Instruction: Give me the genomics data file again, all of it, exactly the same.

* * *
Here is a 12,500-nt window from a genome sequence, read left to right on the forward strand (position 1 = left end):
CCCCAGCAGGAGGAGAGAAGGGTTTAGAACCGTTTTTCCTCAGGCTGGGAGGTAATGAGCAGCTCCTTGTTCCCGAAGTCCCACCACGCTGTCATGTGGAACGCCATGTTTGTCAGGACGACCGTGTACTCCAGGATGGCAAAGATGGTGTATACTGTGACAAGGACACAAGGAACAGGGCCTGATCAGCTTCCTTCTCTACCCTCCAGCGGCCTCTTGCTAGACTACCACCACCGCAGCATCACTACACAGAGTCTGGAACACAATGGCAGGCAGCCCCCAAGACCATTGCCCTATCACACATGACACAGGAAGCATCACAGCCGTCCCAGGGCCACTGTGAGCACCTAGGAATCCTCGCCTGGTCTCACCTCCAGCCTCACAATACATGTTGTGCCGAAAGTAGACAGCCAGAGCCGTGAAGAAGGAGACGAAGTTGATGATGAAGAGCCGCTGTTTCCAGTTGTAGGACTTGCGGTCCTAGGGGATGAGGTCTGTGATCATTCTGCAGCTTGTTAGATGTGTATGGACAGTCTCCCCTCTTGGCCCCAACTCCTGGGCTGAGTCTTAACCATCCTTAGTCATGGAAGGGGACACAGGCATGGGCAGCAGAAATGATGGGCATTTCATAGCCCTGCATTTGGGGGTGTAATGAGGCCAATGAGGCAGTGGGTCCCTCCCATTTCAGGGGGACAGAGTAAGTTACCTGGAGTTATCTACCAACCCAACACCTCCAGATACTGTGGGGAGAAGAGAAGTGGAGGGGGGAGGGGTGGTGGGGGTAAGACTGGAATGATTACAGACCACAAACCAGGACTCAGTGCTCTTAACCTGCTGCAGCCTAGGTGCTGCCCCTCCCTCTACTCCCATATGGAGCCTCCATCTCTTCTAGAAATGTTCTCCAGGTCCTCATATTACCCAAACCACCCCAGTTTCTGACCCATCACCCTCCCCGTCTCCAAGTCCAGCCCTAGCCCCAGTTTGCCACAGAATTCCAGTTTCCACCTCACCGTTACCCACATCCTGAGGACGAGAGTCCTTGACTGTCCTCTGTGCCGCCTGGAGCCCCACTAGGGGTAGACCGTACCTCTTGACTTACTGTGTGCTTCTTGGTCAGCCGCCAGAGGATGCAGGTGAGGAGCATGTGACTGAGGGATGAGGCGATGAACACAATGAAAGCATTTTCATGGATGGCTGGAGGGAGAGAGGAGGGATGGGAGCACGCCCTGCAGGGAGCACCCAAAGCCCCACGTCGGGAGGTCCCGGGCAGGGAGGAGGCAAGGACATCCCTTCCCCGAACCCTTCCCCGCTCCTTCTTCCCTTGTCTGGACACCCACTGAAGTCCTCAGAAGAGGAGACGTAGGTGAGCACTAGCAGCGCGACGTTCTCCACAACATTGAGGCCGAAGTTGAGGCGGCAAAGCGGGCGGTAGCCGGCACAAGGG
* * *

Here is a 12,500-nt window from a genome sequence, read left to right on the forward strand (position 1 = left end):
CCCCAGCAGGAGGAGAGAAGGGTTTAGAACCGTTTTTCCTCAGGCTGGGAGGTAATGAGCAGCTCCTTGTTCCCGAAGTCCCACCACGCTGTCATGTGGAACGCCATGTTTGTCAGGACGACCGTGTACTCCAGGATGGCAAAGATGGTGTATACTGTGACAAGGACACAAGGAACAGGGCCTGATCAGCTTCCTTCTCTACCCTCCAGCGGCCTCTTGCTAGACTACCACCACCGCAGCATCACTACACAGAGTCTGGAACACAATGGCAGGCAGCCCCCAAGACCATTGCCCTATCACACATGACACAGGAAGCATCACAGCCGTCCCAGGGCCACTGTGAGCACCTAGGAATCCTCGCCTGGTCTCACCTCCAGCCTCACAATACATGTTGTGCCGAAAGTAGACAGCCAGAGCCGTGAAGAAGGAGACGAAGTTGATGATGAAGAGCCGCTGTTTCCAGTTGTAGGACTTGCGGTCCTAGGGGATGAGGTCTGTGATCATTCTGCAGCTTGTTAGATGTGTATGGACAGTCTCCCCTCTTGGCCCCAACTCCTGGGCTGAGTCTTAACCATCCTTAGTCATGGAAGGGGACACAGGCATGGGCAGCAGAAATGATGGGCATTTCATAGCCCTGCATTTGGGGGTGTAATGAGGCCAATGAGGCAGTGGGTCCCTCCCATTTCAGGGGGACAGAGTAAGTTACCTGGAGTTATCTACCAACCCAACACCTCCAGATACTGTGGGGAGAAGAGAAGTGGAGGGGGGAGGGGTGGTGGGGGTAAGACTGGAATGATTACAGACCACAAACCAGGACTCAGTGCTCTTAACCTGCTGCAGCCTAGGTGCTGCCCCTCCCTCTACTCCCATATGGAGCCTCCATCTCTTCTAGAAATGTTCTCCAGGTCCTCATATTACCCAAACCACCCCAGTTTCTGACCCATCACCCTCCCCGTCTCCAAGTCCAGCCCTAGCCCCAGTTTGCCACAGAATTCCAGTTTCCACCTCACCGTTACCCACATCCTGAGGACGAGAGTCCTTGACTGTCCTCTGTGCCGCCTGGAGCCCCACTAGGGGTAGACCGTACCTCTTGACTTACTGTGTGCTTCTTGGTCAGCCGCCAGAGGATGCAGGTGAGGAGCATGTGACTGAGGGATGAGGCGATGAACACAATGAAAGCATTTTCATGGATGGCTGGAGGGAGAGAGGAGGGATGGGAGCACGCCCTGCAGGGAGCACCCAAAGCCCCACGTCGGGAGGTCCCGGGCAGGGAGGAGGCAAGGACATCCCTTCCCCGAACCCTTCCCCGCTCCTTCTTCCCTTGTCTGGACACCCACTGAAGTCCTCAGAAGAGGAGACGTAGGTGAGCACTAGCAGCGCGACGTTCTCCACAACATTGAGGCCGAAGTTGAGGCGGCAAAGCGGGCGGTAGCCGGCACAAGGG